This curated online exhibit contains materials from the KUHT Collection digitized through a TexTreasures grant in 2017.
The KUHT Collection in UH Libraries' Special Collections is home to roughly 2000 films and over 12,000 video assets, preserving the broadcast and production history of the nation’s first educational, non-profit television station.
View the full finding aid for information about accessing digital and physical materials from this collection.
The full Audio/Video Repository is also available.
KUHT, now Houston Public Media’s TV8, was established by Dr. John C. Schwarzwalder, a professor in what was then the Radio-Television Department at the University of Houston. When KUHT went on the air on May 25, 1953, it became the first non-commercial, educational television station in the United States.
In 1981 KUHT was the first television station in Houston to provide closed captioning, and in 1991 became the first station in Houston to offer services for the visually impaired such as Descriptive Video Service audio, and a secondary audio feed for bilingual viewers. KUHT was also one of the earliest member stations of National Education Television, which eventually merged into PBS.
Originally operating out of the Ezekiel W. Cullen Building on the University of Houston campus, KUHT-TV, now part of Houston Public Media, eventually settled into its current location in the LeRoy and Lucile Melcher Center for Public Broadcasting on the University of Houston campus in 2001.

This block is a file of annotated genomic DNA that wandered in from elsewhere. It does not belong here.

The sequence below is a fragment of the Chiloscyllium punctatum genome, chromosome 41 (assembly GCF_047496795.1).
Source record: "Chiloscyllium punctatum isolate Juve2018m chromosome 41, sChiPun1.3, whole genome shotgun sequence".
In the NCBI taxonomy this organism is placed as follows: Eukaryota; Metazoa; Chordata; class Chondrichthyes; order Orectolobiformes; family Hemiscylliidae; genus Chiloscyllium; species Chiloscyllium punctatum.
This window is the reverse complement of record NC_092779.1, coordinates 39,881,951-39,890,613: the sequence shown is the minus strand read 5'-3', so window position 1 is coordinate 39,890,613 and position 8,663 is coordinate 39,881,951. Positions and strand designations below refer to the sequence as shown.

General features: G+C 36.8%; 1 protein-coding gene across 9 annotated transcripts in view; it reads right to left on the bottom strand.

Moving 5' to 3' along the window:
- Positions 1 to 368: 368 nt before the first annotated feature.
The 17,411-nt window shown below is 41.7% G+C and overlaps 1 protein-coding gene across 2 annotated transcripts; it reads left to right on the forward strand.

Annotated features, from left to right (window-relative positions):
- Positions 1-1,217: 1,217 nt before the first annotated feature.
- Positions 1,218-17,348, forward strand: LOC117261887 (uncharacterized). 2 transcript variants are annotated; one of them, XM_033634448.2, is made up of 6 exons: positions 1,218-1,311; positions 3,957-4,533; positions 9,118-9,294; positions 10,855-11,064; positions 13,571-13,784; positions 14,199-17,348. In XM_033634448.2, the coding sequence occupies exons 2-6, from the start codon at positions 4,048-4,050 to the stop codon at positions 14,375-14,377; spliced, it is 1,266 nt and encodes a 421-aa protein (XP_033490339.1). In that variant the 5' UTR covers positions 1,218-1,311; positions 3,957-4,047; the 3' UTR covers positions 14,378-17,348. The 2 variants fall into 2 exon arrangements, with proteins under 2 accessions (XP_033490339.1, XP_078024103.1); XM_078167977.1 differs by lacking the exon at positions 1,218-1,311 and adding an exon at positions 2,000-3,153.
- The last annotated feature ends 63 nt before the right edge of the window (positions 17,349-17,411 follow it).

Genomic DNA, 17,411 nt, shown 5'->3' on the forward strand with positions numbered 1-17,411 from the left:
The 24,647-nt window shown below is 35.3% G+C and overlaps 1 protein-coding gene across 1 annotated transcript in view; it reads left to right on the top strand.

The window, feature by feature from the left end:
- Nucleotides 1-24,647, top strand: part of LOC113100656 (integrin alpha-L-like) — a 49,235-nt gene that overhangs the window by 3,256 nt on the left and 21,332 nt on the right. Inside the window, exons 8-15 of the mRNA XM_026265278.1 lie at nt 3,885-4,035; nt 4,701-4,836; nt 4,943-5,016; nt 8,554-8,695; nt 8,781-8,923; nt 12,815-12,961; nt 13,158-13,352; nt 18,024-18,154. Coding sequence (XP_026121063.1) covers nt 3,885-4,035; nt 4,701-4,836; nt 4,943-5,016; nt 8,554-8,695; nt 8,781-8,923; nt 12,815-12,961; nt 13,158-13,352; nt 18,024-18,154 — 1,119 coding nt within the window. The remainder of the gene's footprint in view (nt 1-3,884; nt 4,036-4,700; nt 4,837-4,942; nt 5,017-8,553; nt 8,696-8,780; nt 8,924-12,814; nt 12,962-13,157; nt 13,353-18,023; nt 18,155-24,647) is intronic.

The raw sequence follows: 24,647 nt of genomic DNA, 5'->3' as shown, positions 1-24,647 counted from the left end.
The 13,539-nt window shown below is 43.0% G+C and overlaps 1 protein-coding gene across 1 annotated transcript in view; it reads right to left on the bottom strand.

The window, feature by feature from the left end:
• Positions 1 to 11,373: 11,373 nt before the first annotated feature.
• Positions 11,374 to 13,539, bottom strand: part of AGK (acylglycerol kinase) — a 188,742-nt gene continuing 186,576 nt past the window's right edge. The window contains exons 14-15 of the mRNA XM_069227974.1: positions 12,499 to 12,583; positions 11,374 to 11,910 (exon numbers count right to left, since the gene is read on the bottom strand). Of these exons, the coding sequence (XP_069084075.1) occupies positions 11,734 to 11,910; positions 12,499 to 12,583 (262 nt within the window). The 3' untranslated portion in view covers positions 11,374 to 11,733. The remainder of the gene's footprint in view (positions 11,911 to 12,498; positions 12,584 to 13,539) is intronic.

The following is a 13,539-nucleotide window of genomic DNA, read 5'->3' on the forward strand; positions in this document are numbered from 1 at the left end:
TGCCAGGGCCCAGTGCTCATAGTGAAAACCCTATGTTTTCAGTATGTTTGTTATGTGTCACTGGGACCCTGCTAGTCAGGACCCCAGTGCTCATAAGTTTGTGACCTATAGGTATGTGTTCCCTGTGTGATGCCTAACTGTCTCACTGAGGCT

Administered by the Texas State Library and Archives Commission as part of TexShare, TexTreasures is an annual competitive grant program funded by the Institute for Museum and Library Services designed to help member libraries make their special collections more accessible to researchers across Texas and beyond. It is available for projects that involve cataloging, indexing, and digitizing local materials with statewide significance, and helps Texas public and academic libraries provide access to their local collection holdings by making information about these holdings available to library users across the state. Through the generous support of the TexTreasures 2017, over 500 unique archival videos were digitized and are now available online via the University of Houston Libraries Audio/Video Repository.